Author(s): Ehrnrooth P, Lehto I, Puska P, Laatikainen L
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Abstract PURPOSE: To evaluate the outcome, long-term results and contributing prognostic factors of trabeculectomy in terms of intraocular pressure (IOP) and to compare the results in primary open-angle glaucoma (POAG) and exfoliation glaucoma (EG). METHODS: This study involved retrospective evaluation of 138 consecutive patients (138 eyes) with either POAG or EG. All patients had undergone primary trabeculectomy performed by the same surgeon between November 1994 and August 1996. Only one eye per patient was included. Operations performed with the use of antimetabolites were excluded. All patients were aged over 40 years and were white. Follow-up for all subjects lasted at least 2 years. Successful control of IOP was defined as achieving IOP < or = 21 mmHg without medication (complete success) or with a single topical medication (qualified success). Success rates were determined using the Kaplan-Meier survival curve, and risk factors were analysed with proportional hazards regression. RESULTS: According to the Kaplan-Meier survival curve, success rates (complete or qualified) were 82\% at 1 year, 70\% at 2 years, 64\% at 3 years and 52\% at 4 years. A total of 63\% were complete successes at 1 year, 54\% at 2 years, 45\% at 3 years and 40\% at 4 years. Complete success rates were significantly better in the POAG group than in the EG group. Proportional hazards regression analysis showed that the presence of EG and early postoperative IOP > 30 mmHg decreased the possibility of complete success, while a cataract operation performed during follow-up improved it. CONCLUSION: The IOP-reducing effect of trabeculectomy decreases gradually. After 4 years, 52\% of operated eyes had IOP < or = 21 mmHg with or without a single topical medication. Diagnosis of EG implied a worse long-term outcome for trabeculectomy in terms of IOP.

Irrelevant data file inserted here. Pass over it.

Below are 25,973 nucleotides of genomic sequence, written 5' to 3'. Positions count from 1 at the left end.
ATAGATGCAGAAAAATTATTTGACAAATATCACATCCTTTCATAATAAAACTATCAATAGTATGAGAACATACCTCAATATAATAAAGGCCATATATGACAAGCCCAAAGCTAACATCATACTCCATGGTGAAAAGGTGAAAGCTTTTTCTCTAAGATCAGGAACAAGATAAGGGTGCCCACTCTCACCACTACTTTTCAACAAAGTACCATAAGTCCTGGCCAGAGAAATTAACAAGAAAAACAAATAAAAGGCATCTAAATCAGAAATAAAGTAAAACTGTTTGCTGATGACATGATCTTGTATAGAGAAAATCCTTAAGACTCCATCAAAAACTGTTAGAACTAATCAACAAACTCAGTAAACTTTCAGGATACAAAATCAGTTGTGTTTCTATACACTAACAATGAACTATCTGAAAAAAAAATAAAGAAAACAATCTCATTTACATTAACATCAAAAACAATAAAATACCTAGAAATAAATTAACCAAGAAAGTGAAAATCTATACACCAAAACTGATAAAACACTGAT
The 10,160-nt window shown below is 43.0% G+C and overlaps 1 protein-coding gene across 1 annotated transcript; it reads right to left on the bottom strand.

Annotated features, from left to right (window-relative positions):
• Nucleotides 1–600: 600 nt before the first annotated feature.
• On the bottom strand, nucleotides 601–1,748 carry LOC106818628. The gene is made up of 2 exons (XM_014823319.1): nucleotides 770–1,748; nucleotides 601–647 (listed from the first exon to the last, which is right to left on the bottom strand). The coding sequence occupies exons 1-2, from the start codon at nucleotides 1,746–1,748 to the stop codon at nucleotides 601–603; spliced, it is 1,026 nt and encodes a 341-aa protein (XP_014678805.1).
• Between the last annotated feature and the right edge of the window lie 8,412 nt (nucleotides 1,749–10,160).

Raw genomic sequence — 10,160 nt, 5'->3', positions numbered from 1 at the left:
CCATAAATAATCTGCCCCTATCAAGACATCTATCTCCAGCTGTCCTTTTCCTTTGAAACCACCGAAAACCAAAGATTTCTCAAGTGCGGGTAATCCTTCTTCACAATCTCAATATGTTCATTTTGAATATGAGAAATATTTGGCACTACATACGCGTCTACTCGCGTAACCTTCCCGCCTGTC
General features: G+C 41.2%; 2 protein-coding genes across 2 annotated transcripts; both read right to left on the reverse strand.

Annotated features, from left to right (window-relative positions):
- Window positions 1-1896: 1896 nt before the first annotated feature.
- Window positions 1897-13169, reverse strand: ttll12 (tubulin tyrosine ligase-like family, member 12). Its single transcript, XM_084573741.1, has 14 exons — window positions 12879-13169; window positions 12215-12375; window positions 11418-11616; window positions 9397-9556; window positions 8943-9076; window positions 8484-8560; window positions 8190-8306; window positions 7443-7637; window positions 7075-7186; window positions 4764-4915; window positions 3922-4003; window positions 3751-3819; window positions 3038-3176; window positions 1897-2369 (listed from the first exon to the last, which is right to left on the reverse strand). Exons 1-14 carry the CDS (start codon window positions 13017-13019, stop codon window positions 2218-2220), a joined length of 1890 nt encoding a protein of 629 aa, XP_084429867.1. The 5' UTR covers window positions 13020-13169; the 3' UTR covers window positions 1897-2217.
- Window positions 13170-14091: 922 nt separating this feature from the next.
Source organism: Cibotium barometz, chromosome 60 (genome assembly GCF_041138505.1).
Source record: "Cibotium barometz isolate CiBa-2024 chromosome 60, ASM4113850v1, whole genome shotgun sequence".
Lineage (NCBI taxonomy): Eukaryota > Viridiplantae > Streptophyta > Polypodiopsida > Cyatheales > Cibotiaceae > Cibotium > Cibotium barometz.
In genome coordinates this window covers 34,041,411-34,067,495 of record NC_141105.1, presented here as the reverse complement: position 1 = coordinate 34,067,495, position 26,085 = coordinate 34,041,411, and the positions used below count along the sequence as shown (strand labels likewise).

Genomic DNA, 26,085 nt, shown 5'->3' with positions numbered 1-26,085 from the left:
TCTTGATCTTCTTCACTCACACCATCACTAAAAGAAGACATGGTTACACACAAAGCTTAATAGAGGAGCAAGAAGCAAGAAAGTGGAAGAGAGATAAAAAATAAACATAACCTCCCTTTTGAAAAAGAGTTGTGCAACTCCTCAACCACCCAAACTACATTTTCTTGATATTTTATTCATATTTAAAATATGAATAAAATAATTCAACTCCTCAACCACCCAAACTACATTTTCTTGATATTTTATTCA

This article was published in Acta Ophthalmol Scand
and referenced in Journal of Clinical & Experimental Ophthalmology